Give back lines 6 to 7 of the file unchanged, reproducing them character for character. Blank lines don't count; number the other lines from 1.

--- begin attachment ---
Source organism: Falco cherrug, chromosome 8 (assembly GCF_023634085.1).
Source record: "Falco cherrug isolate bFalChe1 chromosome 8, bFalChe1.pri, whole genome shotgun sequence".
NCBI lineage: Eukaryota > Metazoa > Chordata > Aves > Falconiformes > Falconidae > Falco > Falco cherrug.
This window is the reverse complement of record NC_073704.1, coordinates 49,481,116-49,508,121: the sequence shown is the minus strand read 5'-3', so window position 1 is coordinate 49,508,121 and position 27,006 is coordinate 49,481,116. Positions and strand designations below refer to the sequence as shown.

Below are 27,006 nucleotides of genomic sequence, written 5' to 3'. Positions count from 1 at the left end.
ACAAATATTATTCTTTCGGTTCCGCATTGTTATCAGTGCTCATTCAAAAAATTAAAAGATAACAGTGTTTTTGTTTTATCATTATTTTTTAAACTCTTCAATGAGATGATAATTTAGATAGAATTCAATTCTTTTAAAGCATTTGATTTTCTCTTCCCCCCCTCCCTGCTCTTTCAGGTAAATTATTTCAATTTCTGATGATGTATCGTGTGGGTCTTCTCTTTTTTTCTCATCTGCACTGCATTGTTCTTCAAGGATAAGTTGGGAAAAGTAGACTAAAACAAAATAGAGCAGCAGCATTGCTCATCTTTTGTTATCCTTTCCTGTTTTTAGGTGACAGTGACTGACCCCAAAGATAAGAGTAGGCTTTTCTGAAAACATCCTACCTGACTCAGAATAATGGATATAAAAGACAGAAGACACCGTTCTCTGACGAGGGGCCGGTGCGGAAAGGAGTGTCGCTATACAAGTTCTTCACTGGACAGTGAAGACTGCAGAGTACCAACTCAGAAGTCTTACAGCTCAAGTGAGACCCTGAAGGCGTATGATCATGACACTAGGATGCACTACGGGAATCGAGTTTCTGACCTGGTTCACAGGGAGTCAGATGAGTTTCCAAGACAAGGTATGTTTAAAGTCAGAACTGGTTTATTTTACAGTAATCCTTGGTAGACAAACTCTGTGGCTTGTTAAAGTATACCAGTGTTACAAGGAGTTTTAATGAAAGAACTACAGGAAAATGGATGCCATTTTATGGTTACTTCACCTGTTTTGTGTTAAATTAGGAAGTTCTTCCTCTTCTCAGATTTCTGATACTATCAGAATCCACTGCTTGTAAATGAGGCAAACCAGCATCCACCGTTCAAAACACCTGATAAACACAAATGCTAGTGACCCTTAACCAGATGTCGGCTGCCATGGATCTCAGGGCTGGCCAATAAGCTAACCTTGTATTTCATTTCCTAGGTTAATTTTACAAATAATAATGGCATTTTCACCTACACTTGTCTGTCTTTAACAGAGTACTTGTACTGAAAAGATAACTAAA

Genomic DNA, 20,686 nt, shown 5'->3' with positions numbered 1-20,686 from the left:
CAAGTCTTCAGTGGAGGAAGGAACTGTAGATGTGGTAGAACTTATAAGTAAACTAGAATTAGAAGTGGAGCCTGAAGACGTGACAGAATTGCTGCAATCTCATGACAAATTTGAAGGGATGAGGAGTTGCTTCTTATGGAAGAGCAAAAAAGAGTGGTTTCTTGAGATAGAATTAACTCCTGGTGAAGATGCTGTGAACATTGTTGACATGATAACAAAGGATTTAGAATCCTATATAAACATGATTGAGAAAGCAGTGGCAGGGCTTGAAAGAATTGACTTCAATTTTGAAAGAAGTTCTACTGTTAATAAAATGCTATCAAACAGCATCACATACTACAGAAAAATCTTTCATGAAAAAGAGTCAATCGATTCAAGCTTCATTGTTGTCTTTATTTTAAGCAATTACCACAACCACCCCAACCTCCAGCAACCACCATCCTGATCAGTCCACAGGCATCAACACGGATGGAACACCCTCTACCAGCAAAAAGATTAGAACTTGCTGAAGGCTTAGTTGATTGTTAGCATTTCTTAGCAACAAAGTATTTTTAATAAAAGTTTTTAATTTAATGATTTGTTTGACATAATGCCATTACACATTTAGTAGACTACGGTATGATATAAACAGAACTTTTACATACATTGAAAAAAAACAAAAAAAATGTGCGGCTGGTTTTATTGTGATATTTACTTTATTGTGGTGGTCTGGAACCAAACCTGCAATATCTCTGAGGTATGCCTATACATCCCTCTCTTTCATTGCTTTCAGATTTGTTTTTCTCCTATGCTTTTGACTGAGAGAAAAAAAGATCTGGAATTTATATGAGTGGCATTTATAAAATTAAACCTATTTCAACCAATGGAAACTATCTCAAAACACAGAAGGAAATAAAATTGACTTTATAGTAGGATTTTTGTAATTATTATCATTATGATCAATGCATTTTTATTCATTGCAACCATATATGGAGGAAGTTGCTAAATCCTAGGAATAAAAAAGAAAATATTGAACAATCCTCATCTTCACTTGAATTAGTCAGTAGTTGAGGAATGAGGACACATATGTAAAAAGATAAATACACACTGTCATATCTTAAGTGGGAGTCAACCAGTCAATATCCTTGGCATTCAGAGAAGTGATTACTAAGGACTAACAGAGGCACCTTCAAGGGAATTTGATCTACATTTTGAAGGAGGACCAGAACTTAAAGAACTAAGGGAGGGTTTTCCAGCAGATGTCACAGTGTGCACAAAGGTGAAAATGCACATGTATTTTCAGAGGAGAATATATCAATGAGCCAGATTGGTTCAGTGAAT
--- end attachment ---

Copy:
ACAAATATTATTCTTTCGGTTCCGCATTGTTATCAGTGCTCATTCAAAAAATTAAAAGATAACAGTGTTTTTGTTTTATCATTATTTTTTAAACTCTTCAATGAGATGATAATTTAGATAGAATTCAATTCTTTTAAAGCATTTGATTTTCTCTTCCCCCCCTCCCTGCTCTTTCAGGTAAATTATTTCAATTTCTGATGATGTATCGTGTGGGTCTTCTCTTTTTTTCTCATCTGCACTGCATTGTTCTTCAAGGATAAGTTGGGAAAAGTAGACTAAAACAAAATAGAGCAGCAGCATTGCTCATCTTTTGTTATCCTTTCCTGTTTTTAGGTGACAGTGACTGACCCCAAAGATAAGAGTAGGCTTTTCTGAAAACATCCTACCTGACTCAGAATAATGGATATAAAAGACAGAAGACACCGTTCTCTGACGAGGGGCCGGTGCGGAAAGGAGTGTCGCTATACAAGTTCTTCACTGGACAGTGAAGACTGCAGAGTACCAACTCAGAAGTCTTACAGCTCAAGTGAGACCCTGAAGGCGTATGATCATGACACTAGGATGCACTACGGGAATCGAGTTTCTGACCTGGTTCACAGGGAGTCAGATGAGTTTCCAAGACAAGGTATGTTTAAAGTCAGAACTGGTTTATTTTACAGTAATCCTTGGTAGACAAACTCTGTGGCTTGTTAAAGTATACCAGTGTTACAAGGAGTTTTAATGAAAGAACTACAGGAAAATGGATGCCATTTTATGGTTACTTCACCTGTTTTGTGTTAAATTAGGAAGTTCTTCCTCTTCTCAGATTTCTGATACTATCAGAATCCACTGCTTGTAAATGAGGCAAACCAGCATCCACCGTTCAAAACACCTGATAAACACAAATGCTAGTGACCCTTAACCAGATGTCGGCTGCCATGGATCTCAGGGCTGGCCAATAAGCTAACCTTGTATTTCATTTCCTAGGTTAATTTTACAAATAATAATGGCATTTTCACCTACACTTGTCTGTCTTTAACAGAGTACTTGTACTGAAAAGATAACTAAA

Genomic DNA, 20,686 nt, shown 5'->3' with positions numbered 1-20,686 from the left: